Love thy neighbour and get a COVID jab, says Archbishop of Canterbury



© Reuters. Archbishop of Canterbury Justin Welby attends a special service at the Anglican Church of Kenya St. Stephen’s Cathedral along Jogoo road in Nairobi

LONDON (Reuters) – The Archbishop of Canterbury, Justin Welby, received a COVID-19 vaccine and urged people across the world to accept the jab, saying that getting vaccinated was part of the Christian commandment to love our neighbour as ourselves.

The leader of the Anglican Communion, which includes 85 million people in about 165 countries, tweeted a picture of himself receiving the shot and described the rapid development of vaccines against the new coronavirus as an answer to prayer.

“Jesus Christ calls us to love our neighbour as ourselves. Getting the vaccine is part of that commandment: we can show our love for each other by keeping each other safe from this terrible disease,” he said in a statement.

“To everyone in this country and across the world, I want to say please, please accept the invitation to get the jab when it comes — and encourage everyone around you to do the same.”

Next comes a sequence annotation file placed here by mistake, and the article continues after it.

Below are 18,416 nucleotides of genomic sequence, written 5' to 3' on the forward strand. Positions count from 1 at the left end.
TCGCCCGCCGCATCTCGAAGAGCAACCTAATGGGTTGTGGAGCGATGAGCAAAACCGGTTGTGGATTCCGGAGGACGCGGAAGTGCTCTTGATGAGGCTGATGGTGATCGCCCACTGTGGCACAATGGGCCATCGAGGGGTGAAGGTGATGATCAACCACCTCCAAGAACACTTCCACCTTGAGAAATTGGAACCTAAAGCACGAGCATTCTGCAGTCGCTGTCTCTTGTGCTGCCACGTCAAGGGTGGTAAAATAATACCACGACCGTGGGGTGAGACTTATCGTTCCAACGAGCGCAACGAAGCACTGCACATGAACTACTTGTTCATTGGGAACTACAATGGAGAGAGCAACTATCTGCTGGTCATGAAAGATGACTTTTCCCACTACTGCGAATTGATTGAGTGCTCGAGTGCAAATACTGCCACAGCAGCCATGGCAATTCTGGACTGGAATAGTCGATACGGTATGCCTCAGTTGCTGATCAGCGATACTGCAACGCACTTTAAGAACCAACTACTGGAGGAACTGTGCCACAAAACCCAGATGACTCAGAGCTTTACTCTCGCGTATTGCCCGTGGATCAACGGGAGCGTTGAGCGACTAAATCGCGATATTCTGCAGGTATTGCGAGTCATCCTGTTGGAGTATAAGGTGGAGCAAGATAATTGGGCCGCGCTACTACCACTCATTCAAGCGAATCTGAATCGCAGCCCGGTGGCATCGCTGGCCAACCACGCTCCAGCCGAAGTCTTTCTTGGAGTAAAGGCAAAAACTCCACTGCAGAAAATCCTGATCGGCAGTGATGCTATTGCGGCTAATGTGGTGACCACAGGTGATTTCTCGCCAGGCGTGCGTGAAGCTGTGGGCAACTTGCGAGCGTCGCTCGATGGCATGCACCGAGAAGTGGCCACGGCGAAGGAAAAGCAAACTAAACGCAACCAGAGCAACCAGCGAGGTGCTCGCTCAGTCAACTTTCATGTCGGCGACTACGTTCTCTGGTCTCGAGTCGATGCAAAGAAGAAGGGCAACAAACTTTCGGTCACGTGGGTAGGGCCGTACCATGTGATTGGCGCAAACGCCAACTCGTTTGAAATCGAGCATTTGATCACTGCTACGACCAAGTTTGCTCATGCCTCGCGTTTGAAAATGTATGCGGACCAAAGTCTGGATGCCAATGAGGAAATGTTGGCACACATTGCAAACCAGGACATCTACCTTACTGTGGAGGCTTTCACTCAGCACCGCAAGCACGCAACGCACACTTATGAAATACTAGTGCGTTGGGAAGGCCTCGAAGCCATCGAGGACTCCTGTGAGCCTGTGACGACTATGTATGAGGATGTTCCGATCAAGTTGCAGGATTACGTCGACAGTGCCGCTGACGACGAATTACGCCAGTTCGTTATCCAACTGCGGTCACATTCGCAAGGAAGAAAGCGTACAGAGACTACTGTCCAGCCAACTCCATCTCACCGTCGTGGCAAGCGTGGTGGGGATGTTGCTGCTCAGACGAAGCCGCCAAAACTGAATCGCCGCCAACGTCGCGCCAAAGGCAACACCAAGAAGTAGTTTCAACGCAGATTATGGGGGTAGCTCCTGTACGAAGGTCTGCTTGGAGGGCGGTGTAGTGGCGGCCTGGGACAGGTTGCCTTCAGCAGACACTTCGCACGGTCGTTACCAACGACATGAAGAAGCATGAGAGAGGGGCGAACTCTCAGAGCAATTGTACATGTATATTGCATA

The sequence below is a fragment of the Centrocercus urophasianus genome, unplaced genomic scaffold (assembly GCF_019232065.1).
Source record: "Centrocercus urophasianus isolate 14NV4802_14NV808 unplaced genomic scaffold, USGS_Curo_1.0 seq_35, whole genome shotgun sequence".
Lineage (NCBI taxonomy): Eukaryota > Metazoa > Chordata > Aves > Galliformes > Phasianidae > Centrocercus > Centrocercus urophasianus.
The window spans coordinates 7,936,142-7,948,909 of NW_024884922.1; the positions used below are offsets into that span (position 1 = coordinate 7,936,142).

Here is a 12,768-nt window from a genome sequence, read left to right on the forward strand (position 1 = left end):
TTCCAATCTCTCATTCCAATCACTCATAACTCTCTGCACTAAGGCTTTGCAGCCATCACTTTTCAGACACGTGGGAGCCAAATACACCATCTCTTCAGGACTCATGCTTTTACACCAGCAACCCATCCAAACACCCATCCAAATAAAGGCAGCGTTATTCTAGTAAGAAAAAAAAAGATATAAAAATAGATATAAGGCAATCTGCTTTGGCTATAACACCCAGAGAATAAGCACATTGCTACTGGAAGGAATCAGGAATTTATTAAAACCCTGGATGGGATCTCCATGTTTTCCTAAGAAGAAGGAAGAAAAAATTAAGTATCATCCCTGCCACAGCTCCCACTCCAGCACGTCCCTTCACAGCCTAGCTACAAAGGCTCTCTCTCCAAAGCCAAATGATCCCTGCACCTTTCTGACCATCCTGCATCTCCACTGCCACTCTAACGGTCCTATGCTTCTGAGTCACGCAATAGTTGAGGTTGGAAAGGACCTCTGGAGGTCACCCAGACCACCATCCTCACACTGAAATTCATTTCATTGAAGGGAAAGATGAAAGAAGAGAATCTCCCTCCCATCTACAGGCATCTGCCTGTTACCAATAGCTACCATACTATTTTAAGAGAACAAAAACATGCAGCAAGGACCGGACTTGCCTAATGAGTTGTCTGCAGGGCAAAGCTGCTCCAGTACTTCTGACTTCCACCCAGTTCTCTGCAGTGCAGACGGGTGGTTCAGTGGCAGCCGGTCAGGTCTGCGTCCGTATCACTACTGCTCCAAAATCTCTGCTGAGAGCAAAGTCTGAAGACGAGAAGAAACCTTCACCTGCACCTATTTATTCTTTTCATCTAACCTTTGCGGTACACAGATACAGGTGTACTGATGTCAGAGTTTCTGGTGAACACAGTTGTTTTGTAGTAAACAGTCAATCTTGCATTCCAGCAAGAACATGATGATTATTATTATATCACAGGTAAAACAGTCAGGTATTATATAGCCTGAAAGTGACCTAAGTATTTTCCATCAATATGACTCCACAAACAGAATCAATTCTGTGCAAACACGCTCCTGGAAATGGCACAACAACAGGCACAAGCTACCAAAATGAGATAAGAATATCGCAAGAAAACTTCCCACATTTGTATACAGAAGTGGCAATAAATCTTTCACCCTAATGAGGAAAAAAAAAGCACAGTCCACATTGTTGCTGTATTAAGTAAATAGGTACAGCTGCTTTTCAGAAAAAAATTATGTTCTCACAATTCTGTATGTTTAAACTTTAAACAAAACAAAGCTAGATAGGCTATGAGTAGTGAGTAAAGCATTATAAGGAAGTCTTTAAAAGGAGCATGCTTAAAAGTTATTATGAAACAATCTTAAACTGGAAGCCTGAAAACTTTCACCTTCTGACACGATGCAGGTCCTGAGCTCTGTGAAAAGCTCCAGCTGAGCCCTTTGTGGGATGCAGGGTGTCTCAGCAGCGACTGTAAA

Welby, 65, received the vaccine as part of the priority group of frontline healthcare workers, because he volunteers at St Thomas’ Hospital, across the road from his London residence at Lambeth Palace, as part of the hospital’s chaplaincy team.

He said that healthcare workers in Britain’s National Health Service and across the world were under immense pressure on the front lines of the pandemic, and getting the vaccine was something people could do to help relieve the burden on them.

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Reluctance by a proportion of the population to get vaccinated is seen by public health experts as a major problem, and the archbishop was one of a number of public figures in Britain who have sought to persuade people to accept the jab.

Queen Elizabeth, 94, and her husband Prince Philip, 99, both received their vaccinations on Jan. 9. They made no comment, but the decision by Buckingham Palace to make the news public was widely seen as a way to emphasise the safety and importance of vaccination.

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